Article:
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Global land carbon sink response to temperature and precipitation varies with ENSO phase
Environmental Research Letters
  • Yuanyuan Fang, Carnegie Institution for Science
  • Anna M. Michalak, Carnegie Institution for Science
  • Christopher R. Schwalm, Woods Hole Research Center
  • Deborah N. Huntzinger, Northern Arizona University
  • Joseph A. Berry, Carnegie Institution for Science
  • Philippe Ciais, Laboratoire des Sciences du Climat et de l’Environnement
  • Shilong Piao, Peking University
  • Benjamin Poulter, Montana State University
  • Joshua B. Fisher, California Institute of Technology
  • Robert B. Cook, Oak Ridge National Laboratory
  • Daniel Hayes, University of Maine
  • Maoyi Huang, Pacific Northwest National Laboratory
  • Akihiko Ito, National Institute for Environmental Studies
  • Atul Jain, University of Illinois at Urbana-Champaign
  • Huimin Lei, Tsinghua University
  • Chaoqun (Crystal) Lu, Iowa State University
  • Jiafu Mao, Oak Ridge National Laboratory
  • Nicholas C. Parazoo, California Institute of Technology
  • Shushi Peng, Peking University
  • Daniel M. Ricciuto, Oak Ridge National Laboratory
  • Xiaoying Shi, Oak Ridge National Laboratory
  • Bo Tao, University of Kentucky
  • Hanqin Tian, Auburn University
  • Weile Wang, National Aeronautics and Space Administration
  • Yaxing Wei, Oak Ridge National Laboratory
  • Jia Yang, Auburn University
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Climate variability associated with the El Niño-Southern Oscillation (ENSO) and its consequent impacts on land carbon sink interannual variability have been used as a basis for investigating carbon cycle responses to climate variability more broadly, and to inform the sensitivity of the tropical carbon budget to climate change. Past studies have presented opposing views about whether temperature or precipitation is the primary factor driving the response of the land carbon sink to ENSO. Here, we show that the dominant driver varies with ENSO phase. Whereas tropical temperature explains sink dynamics following El Niño conditions (r TG,P = 0.59, p < 0.01), the post La Niña sink is driven largely by tropical precipitation (r PG,T = −0.46, p = 0.04). This finding points to an ENSO-phase-dependent interplay between water availability and temperature in controlling the carbon uptake response to climate variations in tropical ecosystems. We further find that none of a suite of ten contemporary terrestrial biosphere models captures these ENSO-phase-dependent responses, highlighting a key uncertainty in modeling climate impacts on the future of the global land carbon sink.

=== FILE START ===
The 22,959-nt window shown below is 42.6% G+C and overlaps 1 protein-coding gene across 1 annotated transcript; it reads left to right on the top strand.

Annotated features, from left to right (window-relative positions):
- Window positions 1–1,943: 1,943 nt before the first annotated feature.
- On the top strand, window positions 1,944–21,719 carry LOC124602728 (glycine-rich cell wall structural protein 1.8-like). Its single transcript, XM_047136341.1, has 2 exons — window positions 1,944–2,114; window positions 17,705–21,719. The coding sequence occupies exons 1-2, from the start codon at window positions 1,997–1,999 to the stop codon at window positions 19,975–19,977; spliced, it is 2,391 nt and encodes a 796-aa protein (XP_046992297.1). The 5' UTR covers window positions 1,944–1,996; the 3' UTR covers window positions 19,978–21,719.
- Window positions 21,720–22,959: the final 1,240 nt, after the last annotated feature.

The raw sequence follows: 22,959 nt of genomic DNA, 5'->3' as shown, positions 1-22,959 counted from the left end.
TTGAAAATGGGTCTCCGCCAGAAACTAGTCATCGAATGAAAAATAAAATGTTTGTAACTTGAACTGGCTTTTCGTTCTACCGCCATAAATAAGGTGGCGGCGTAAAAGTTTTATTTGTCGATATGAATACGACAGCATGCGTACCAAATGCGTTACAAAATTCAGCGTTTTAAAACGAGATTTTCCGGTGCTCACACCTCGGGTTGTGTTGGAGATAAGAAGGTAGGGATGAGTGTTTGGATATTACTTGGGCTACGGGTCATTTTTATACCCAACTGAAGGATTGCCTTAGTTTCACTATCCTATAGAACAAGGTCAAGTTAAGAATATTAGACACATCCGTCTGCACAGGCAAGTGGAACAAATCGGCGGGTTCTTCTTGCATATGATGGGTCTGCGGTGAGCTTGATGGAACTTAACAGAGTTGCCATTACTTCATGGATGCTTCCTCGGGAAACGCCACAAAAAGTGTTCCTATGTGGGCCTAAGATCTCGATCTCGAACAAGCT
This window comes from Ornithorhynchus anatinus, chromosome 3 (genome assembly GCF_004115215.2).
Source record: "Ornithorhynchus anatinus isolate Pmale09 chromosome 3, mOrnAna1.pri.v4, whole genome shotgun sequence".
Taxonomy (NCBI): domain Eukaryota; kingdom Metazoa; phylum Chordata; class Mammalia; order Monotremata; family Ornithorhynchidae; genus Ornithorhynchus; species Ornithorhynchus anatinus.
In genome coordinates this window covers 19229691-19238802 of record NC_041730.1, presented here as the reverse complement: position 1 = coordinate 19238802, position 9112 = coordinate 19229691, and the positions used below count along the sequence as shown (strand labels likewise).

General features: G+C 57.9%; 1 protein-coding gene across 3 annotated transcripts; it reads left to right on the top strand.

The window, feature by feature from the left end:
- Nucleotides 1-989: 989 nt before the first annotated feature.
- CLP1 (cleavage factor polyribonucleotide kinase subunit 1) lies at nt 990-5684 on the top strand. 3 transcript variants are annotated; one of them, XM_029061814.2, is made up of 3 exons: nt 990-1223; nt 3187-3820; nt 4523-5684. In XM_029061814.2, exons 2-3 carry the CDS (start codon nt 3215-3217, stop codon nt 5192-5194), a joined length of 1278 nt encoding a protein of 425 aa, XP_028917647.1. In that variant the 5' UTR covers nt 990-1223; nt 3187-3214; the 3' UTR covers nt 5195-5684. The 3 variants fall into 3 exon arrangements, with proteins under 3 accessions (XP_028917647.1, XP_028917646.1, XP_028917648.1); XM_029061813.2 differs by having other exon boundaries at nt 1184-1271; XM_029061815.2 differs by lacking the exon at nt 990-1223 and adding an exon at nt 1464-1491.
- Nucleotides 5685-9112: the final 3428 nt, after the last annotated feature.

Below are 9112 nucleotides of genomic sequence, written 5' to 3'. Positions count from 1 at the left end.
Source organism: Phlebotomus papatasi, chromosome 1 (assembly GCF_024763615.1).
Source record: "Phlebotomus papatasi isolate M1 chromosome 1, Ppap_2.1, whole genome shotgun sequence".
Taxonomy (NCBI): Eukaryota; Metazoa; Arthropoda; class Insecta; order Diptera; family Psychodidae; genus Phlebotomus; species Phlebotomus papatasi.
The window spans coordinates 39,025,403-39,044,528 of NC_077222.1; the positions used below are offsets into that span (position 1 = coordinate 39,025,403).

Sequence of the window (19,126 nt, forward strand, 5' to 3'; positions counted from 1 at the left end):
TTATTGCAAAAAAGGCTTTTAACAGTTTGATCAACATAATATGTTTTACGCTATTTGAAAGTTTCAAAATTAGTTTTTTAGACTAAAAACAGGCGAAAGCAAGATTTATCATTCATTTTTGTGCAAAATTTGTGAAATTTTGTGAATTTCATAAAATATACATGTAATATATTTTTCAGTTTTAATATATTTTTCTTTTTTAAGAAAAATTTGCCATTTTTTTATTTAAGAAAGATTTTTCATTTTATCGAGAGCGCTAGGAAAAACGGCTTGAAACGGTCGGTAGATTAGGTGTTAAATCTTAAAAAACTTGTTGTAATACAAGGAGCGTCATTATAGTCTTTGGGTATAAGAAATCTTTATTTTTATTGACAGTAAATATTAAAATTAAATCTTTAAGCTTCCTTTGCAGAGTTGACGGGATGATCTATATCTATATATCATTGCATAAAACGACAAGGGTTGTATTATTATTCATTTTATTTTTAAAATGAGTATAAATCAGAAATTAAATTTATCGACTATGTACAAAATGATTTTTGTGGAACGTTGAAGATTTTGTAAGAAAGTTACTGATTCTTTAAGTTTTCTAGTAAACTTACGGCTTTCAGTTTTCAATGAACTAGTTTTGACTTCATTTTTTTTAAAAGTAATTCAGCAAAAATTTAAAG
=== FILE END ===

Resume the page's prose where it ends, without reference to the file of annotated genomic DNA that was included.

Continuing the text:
This article is published as Fang, Y., A. A. Michalak, C. Schwalm, D. Huntzinger, J. Berry, P. Ciais, S. Piao, B. Poulter, J. Fisher, R. Cook, D. Hayes, M. Huang, A. Ito, A. Jain, H. Lei, C. Lu, J. Mao, N. Parazoo, S. Peng, D. Ricciuto, X. Shi, B. Tao, H. Tian, W. Wang, Y. Wei, and J. Yang. 2017. Global land carbon sink response to temperature and precipitation varies with ENSO phase. Environmental Research Letters, 12(6), [064007]. DOI: 10.1088/1748-9326/aa6e8e.

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Yuanyuan Fang, Anna M. Michalak, Christopher R. Schwalm, Deborah N. Huntzinger, et al.. "Global land carbon sink response to temperature and precipitation varies with ENSO phase" Environmental Research Letters Vol. 12 Iss. 064007 (2017)
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